Gun Violence in America

Gun violence is a national health crisis.

Everywhere we go – movie theaters, places of worship, concerts, schools, malls – the threat of gun violence follows. We now live in an age where if someone mentions the Aurora mass shooting, an appropriate response is “which one?”

Beneath these headlines lies the “every day” toll of gun violence in America. Women shot by their domestic abusers, toddlers killed for their curiosity because a firearm was kept unsecured, and drug deals gone wrong, to name a few. All of these types of gun deaths combined still are outnumbered by the single greatest cause of gun death in this country: suicide.

Gun violence does not discriminate. It can, and does, impact every type of person in every corner of our country. But many communities are impacted at a disproportionate rate. For example:

  1. Women in the US are 16 times more likely to be shot and killed than women in other developed nations.
  2. Black Americans are 10 times more likely than white Americans to die by gun homicide.
  3. Firearms are the second leading cause of death for American children and teens.
  4. LGBTQ hate crimes are on the rise, with half of victims being killed by firearms.
  5. A young Native American commits suicide with a gun every six days in the United States.

More guns equals more gun violence.

Right now, there are more guns than people in the United States. For too long, the gun lobby – led by the NRA – has distorted our Second Amendment right to bear arms and has essentially dictated our nation’s gun policy. Bill after bill to prevent gun violence died in Congress, and empty platitudes became a substitute for meaningful action from our legislators.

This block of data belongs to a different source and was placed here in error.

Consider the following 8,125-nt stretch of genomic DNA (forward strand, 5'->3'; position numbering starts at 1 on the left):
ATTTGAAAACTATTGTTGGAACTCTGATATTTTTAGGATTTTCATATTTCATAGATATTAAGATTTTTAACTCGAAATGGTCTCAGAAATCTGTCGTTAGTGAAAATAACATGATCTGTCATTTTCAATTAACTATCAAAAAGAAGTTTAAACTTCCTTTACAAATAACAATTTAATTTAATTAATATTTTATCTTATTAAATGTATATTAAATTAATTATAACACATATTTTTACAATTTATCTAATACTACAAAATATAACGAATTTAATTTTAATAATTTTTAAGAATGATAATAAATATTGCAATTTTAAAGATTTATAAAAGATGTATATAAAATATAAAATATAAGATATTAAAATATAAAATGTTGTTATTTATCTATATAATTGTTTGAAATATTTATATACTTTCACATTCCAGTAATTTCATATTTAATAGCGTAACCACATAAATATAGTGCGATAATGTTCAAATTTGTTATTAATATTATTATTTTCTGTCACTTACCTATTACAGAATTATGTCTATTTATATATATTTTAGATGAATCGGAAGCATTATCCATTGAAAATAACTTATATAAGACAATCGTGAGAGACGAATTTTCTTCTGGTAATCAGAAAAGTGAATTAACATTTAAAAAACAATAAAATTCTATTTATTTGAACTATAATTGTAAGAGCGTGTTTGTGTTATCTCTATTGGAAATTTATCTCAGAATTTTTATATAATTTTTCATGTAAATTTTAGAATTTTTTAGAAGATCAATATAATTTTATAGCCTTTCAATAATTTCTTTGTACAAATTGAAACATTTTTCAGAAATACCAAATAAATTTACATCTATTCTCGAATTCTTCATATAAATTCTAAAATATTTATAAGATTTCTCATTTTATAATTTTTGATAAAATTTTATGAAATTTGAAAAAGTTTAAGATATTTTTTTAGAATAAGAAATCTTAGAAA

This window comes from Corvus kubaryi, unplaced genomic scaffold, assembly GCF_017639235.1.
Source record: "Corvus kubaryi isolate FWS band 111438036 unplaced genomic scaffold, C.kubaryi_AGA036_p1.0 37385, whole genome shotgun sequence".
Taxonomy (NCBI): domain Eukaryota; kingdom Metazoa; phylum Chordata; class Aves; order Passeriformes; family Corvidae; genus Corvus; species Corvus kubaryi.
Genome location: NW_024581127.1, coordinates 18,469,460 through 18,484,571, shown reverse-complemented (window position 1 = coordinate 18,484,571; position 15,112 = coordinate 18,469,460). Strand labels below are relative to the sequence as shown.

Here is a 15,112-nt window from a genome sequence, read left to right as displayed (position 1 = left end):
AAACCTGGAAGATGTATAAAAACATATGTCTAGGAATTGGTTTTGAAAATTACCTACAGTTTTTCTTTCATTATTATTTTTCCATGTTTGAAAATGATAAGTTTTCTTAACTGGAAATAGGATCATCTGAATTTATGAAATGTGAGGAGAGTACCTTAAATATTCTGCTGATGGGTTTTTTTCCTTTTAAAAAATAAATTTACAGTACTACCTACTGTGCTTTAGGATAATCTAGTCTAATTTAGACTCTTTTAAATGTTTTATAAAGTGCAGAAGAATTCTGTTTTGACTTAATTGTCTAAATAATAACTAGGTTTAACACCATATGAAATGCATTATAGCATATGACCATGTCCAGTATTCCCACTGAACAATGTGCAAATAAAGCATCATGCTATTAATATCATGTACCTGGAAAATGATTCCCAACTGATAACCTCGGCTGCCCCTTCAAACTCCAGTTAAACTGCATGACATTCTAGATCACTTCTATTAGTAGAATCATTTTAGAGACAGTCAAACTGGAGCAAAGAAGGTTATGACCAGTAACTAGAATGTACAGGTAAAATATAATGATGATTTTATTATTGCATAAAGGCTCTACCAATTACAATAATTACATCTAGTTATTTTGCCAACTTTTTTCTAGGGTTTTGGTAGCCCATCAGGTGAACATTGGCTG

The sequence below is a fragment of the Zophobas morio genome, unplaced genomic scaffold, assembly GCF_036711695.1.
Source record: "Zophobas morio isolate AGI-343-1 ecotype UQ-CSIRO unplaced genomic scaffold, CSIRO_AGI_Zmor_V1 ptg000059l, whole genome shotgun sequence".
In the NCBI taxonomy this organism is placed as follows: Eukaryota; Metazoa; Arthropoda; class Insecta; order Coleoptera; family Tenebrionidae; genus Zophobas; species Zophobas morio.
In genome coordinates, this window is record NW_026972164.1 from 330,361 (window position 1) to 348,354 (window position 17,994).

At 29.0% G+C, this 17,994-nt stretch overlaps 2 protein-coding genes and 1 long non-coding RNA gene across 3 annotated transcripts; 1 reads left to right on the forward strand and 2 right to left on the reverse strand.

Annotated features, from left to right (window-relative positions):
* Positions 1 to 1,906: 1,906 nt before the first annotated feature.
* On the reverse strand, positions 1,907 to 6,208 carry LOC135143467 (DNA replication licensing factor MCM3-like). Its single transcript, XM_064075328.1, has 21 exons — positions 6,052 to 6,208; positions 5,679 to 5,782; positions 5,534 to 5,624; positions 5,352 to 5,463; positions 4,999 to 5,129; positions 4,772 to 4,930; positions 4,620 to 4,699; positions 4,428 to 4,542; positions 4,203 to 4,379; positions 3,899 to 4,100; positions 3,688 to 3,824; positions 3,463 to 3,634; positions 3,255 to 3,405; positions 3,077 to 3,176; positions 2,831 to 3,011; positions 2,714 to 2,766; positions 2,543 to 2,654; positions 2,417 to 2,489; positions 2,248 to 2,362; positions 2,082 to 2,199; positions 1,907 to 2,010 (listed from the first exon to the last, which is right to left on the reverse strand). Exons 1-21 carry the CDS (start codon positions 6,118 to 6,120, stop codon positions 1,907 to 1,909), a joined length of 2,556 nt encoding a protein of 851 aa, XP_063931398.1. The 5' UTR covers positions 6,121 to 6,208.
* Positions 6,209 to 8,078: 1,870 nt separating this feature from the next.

The tide is shifting.

The good news is that we know we can prevent gun violence with commonsense gun safety reforms. And more and more people are demanding meaningful change to our nation’s gun laws. Young people – led by the survivors of the Parkland shooting in 2018 – have invigorated the movement, and politicians are taking notice. The “lockdown generation” has begun to reach voting age and has vowed to vote out any lawmaker that continues to ignore this epidemic.

We are also seeing meaningful action at the state and local level. See how Washington State has become a national leader in the gun violence prevention movement. See how Washington State has become a national leader in the gun violence prevention movement.